An approach that’s perfect for the workplace

Mindfulness mainly involves concentrating on your thoughts, emotions and breathing, and observing the way they affect your experience of the present moment—without analyzing or judging them. With regular practice, you can develop deeper self-awareness, which helps you stay focused on your priorities and values.

You can find mindfulness audio and video resources online.

How to promote meditation in the workplace

It’s easy to promote the benefits of meditation to employees. You could invite a speaker to talk about the scientific evidence that supports meditation or offer a professionally-led introductory workshop or a full program that employees can sign up for if they’re interested (a lunch and learn, for example).

You could then introduce a few ways to make it easier for employees to practice, such as a common room they could use whenever they felt the need. You could also put up posters or distribute leaflets explaining the steps for a specific easy-to-learn meditation technique. Another idea would be to provide a list of resources such as books, CDs, MP3s, mobile apps (like GPS for the Soul and HeadSpace), Internet addresses for online meditation or the contact information for reputable local organizations.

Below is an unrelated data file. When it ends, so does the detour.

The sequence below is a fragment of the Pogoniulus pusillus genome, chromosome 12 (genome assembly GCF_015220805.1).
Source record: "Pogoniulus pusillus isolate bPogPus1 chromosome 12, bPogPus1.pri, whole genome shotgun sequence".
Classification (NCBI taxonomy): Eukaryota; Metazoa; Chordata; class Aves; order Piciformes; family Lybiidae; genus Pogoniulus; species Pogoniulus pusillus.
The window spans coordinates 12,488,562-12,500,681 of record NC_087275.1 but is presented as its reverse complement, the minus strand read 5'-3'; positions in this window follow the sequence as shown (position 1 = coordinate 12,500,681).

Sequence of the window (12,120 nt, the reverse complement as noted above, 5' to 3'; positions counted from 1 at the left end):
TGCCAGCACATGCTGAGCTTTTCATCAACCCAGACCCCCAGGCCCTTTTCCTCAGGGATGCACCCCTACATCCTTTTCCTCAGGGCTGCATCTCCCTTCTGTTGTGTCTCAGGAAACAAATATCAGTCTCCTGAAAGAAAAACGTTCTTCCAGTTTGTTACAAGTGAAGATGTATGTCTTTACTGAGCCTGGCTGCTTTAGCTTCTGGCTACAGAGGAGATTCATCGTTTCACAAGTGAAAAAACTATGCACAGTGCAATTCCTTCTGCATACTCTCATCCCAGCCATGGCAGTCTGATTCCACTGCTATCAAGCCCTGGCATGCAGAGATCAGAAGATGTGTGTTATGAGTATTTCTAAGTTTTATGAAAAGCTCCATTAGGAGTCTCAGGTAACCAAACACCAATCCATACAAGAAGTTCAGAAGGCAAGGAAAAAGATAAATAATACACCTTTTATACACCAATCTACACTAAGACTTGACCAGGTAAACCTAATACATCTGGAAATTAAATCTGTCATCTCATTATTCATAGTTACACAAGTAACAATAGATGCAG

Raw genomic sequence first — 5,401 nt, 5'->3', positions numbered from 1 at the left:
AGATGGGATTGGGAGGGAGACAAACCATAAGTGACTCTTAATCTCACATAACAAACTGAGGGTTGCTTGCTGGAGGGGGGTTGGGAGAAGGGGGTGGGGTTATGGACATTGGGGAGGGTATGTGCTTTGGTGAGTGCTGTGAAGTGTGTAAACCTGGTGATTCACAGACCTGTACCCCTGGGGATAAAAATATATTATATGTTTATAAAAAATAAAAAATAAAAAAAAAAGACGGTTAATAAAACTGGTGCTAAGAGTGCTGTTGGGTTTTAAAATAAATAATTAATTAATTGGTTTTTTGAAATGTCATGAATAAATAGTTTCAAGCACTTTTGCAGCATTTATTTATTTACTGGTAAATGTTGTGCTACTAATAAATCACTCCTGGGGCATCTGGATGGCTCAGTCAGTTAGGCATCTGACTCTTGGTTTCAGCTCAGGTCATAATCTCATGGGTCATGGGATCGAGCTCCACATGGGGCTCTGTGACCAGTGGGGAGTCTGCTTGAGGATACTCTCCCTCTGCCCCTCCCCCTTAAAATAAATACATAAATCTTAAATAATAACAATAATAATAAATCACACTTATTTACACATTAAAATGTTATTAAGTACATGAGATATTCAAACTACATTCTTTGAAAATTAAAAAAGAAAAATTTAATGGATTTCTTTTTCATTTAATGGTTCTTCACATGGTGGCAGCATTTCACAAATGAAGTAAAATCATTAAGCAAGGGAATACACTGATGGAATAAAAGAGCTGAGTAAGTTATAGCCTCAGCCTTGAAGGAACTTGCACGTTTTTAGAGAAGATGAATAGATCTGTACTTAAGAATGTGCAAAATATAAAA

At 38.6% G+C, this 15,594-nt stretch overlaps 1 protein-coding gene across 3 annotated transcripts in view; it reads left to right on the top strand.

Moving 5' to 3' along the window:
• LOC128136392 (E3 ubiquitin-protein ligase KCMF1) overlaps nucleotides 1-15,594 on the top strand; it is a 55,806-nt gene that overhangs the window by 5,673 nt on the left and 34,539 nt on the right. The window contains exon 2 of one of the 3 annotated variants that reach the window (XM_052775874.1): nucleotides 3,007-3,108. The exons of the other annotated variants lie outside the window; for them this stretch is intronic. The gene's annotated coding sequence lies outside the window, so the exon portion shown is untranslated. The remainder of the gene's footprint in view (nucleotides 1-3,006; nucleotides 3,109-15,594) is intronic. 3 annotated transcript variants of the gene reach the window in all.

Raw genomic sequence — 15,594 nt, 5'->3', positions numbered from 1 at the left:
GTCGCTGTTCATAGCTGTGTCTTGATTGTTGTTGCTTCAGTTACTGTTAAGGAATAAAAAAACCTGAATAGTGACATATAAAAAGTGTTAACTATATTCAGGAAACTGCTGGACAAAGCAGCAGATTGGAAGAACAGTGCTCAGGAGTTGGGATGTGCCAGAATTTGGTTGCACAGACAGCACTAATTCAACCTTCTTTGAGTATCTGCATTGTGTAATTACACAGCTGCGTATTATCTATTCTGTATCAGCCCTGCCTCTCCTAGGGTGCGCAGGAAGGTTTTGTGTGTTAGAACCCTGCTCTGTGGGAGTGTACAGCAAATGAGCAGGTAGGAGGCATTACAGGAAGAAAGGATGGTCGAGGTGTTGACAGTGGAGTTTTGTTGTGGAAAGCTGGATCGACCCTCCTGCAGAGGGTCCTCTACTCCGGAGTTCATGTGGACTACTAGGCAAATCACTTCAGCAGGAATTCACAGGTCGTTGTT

Practicing meditation requires a lot of discipline, though. It would be wrong to say that just one talk or workshop would be enough to convince employees to practice regularly. Managers who want to promote meditation or mindfulness in the workplace should first practice it themselves, because if employees notice the positive changes in their manager, they’ll be more likely to do it too.

Benefits for managers

Managers who’ve made meditation a daily practice say that, after doing it for awhile, their intuition had improved, they were making better decisions, they’d become better listeners and they were working better with others.1

Pitfalls to avoid